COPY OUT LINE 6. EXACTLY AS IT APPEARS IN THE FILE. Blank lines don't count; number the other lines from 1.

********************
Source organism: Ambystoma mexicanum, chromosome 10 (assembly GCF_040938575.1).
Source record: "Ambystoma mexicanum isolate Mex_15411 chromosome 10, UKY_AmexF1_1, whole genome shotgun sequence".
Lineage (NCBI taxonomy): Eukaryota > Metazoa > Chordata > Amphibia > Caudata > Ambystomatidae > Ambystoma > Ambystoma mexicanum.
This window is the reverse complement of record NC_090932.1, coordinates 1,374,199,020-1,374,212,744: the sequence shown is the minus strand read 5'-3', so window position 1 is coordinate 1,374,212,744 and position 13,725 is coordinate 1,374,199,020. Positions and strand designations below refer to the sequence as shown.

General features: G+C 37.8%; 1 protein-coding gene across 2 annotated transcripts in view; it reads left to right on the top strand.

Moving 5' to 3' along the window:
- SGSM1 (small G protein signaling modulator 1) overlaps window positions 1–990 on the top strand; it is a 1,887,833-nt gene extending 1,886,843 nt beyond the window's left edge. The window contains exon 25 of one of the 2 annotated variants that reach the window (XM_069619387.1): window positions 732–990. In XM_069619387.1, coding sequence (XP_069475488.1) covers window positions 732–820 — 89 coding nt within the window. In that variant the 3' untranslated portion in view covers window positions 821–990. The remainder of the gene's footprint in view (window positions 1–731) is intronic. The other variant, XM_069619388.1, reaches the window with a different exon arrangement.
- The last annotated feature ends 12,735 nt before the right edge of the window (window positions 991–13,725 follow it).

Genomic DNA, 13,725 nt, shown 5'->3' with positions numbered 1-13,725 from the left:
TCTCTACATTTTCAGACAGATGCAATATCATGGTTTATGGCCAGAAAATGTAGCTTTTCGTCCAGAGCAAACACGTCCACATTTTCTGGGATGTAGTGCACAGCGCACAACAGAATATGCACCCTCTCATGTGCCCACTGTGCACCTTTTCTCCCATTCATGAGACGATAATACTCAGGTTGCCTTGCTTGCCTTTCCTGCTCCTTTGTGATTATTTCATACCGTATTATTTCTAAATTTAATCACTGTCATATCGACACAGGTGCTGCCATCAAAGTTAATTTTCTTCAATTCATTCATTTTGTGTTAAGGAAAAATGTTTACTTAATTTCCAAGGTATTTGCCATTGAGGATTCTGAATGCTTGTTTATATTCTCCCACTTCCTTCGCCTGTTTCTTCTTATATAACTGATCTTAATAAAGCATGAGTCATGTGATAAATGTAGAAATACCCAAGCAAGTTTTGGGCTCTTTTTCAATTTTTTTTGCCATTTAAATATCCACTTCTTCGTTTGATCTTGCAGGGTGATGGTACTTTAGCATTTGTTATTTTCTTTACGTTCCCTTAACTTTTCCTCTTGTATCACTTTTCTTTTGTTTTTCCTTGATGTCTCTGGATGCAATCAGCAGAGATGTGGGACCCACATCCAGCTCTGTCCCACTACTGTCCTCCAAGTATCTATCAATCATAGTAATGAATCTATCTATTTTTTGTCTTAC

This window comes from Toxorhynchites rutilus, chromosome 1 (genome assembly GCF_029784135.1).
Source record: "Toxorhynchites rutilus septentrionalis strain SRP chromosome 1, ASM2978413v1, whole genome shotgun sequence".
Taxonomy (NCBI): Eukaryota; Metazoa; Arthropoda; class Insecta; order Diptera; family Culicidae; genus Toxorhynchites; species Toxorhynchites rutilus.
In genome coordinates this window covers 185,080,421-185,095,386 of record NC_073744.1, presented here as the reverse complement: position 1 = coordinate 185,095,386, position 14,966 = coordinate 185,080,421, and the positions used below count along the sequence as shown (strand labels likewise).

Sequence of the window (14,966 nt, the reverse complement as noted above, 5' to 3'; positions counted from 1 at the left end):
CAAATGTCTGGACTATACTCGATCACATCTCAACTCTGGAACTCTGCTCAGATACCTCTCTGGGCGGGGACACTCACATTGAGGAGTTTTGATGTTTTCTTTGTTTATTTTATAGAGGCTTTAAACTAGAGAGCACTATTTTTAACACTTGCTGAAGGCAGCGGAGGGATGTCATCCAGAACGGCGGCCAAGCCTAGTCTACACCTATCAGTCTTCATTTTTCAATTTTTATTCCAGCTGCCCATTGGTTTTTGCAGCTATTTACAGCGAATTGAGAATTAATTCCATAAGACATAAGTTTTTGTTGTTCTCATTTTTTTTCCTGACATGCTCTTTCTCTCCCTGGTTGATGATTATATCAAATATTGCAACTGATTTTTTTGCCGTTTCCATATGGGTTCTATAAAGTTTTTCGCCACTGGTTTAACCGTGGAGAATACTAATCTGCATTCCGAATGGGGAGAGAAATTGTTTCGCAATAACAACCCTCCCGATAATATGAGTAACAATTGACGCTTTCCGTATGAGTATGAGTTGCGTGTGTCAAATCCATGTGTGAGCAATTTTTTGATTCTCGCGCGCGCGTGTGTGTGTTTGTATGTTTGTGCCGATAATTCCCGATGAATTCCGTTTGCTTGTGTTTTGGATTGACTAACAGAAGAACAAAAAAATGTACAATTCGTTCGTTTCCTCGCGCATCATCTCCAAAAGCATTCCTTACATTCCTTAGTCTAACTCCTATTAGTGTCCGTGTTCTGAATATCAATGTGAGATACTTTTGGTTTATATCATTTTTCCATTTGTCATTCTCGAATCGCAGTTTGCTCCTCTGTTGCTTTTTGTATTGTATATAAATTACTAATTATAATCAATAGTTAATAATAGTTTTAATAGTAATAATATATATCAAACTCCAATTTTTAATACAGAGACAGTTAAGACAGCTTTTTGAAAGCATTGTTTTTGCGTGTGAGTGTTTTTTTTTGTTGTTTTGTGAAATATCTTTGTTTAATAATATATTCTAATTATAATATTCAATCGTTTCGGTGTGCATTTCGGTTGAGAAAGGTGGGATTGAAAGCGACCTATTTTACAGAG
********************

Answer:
Moving 5' to 3' along the window: